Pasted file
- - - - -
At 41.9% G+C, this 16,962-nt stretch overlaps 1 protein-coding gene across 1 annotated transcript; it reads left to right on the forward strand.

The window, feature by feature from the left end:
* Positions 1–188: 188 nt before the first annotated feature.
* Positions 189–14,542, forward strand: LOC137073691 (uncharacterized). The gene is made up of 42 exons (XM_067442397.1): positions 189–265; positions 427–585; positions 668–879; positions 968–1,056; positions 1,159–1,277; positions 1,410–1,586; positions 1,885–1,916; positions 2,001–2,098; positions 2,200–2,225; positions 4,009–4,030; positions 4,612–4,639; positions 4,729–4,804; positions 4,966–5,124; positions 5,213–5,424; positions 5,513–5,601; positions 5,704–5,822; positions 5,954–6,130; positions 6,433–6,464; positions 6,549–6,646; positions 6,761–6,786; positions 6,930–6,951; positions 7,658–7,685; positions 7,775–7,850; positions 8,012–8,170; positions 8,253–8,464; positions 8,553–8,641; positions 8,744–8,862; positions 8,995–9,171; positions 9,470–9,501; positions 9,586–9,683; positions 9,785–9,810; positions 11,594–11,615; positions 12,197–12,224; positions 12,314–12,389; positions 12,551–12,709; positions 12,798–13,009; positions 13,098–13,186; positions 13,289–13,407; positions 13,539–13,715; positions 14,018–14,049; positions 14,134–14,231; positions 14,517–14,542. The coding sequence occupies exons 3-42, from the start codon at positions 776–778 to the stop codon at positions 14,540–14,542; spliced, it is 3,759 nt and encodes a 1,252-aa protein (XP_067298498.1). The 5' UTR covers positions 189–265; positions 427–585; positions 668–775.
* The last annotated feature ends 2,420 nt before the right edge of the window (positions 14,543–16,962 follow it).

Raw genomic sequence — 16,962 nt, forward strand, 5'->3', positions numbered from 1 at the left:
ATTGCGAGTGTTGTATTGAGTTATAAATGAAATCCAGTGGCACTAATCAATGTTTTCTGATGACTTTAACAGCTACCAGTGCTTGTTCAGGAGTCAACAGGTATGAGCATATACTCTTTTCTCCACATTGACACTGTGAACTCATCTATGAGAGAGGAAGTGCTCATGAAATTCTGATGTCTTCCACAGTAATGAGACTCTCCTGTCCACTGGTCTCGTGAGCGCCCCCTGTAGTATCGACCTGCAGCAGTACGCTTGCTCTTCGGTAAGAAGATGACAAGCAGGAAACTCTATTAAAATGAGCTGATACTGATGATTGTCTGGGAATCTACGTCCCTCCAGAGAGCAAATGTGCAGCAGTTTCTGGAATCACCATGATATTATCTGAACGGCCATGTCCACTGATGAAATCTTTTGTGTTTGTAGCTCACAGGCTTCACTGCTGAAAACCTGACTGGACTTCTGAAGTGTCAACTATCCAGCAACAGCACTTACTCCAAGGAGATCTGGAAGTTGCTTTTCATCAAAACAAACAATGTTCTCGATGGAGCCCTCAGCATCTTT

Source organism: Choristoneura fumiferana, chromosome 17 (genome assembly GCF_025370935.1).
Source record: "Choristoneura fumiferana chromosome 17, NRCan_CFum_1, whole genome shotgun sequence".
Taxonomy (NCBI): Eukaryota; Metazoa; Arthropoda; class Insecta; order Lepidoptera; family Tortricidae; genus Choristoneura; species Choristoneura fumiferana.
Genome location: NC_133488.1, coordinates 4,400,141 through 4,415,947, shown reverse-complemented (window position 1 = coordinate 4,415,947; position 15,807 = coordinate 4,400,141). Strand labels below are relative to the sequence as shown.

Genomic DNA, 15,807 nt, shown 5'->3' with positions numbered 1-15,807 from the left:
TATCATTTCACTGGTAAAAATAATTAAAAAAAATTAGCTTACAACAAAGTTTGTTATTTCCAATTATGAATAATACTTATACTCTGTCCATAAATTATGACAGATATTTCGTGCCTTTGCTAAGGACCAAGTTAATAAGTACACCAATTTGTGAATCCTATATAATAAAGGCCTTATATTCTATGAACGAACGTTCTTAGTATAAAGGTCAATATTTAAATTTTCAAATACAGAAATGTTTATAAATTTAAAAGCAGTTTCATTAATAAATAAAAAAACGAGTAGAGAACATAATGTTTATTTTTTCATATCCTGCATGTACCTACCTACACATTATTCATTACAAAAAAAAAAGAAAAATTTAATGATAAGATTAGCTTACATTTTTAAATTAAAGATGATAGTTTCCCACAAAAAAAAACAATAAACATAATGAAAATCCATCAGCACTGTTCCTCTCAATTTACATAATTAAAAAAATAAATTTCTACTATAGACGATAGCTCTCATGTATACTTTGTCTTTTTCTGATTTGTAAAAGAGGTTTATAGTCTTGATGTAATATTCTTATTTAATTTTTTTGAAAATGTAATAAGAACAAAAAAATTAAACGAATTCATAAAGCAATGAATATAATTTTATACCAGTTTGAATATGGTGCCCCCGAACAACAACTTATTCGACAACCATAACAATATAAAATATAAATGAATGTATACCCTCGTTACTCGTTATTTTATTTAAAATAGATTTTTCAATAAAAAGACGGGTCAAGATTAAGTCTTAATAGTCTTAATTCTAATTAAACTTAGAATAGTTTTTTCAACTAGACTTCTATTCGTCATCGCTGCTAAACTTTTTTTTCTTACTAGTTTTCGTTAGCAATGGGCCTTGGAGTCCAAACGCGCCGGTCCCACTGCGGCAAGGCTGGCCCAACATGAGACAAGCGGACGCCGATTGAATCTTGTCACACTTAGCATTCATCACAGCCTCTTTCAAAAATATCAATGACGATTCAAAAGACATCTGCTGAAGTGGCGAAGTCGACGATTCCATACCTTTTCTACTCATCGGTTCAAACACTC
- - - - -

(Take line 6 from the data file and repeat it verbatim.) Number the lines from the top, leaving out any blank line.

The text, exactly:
Raw genomic sequence — 16,962 nt, forward strand, 5'->3', positions numbered from 1 at the left: